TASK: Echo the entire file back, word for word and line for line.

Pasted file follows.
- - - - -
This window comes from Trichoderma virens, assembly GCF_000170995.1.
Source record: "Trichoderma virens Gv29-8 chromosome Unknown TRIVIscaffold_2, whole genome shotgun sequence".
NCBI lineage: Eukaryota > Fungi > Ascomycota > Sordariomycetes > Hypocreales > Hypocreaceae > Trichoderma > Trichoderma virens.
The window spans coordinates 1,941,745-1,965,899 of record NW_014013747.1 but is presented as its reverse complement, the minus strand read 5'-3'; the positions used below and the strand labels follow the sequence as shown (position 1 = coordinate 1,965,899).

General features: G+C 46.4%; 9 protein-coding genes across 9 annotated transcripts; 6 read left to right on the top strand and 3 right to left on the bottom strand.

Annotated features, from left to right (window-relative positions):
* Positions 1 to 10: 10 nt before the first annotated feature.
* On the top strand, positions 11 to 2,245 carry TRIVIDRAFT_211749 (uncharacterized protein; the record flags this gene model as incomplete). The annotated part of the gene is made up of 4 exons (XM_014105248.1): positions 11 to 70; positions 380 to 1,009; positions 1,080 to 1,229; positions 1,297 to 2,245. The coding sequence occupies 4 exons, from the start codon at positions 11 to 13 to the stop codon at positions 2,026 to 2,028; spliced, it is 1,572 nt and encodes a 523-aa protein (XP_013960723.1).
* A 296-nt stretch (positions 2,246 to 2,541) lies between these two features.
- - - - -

This window comes from Trichoderma virens, assembly GCF_000170995.1.
Source record: "Trichoderma virens Gv29-8 chromosome Unknown TRIVIscaffold_2, whole genome shotgun sequence".
NCBI lineage: Eukaryota > Fungi > Ascomycota > Sordariomycetes > Hypocreales > Hypocreaceae > Trichoderma > Trichoderma virens.
The window spans coordinates 1,941,745-1,965,899 of record NW_014013747.1 but is presented as its reverse complement, the minus strand read 5'-3'; the positions used below and the strand labels follow the sequence as shown (position 1 = coordinate 1,965,899).

General features: G+C 46.4%; 9 protein-coding genes across 9 annotated transcripts; 6 read left to right on the top strand and 3 right to left on the bottom strand.

Annotated features, from left to right (window-relative positions):
* Positions 1 to 10: 10 nt before the first annotated feature.
* On the top strand, positions 11 to 2,245 carry TRIVIDRAFT_211749 (uncharacterized protein; the record flags this gene model as incomplete). The annotated part of the gene is made up of 4 exons (XM_014105248.1): positions 11 to 70; positions 380 to 1,009; positions 1,080 to 1,229; positions 1,297 to 2,245. The coding sequence occupies 4 exons, from the start codon at positions 11 to 13 to the stop codon at positions 2,026 to 2,028; spliced, it is 1,572 nt and encodes a 523-aa protein (XP_013960723.1).
* A 296-nt stretch (positions 2,246 to 2,541) lies between these two features.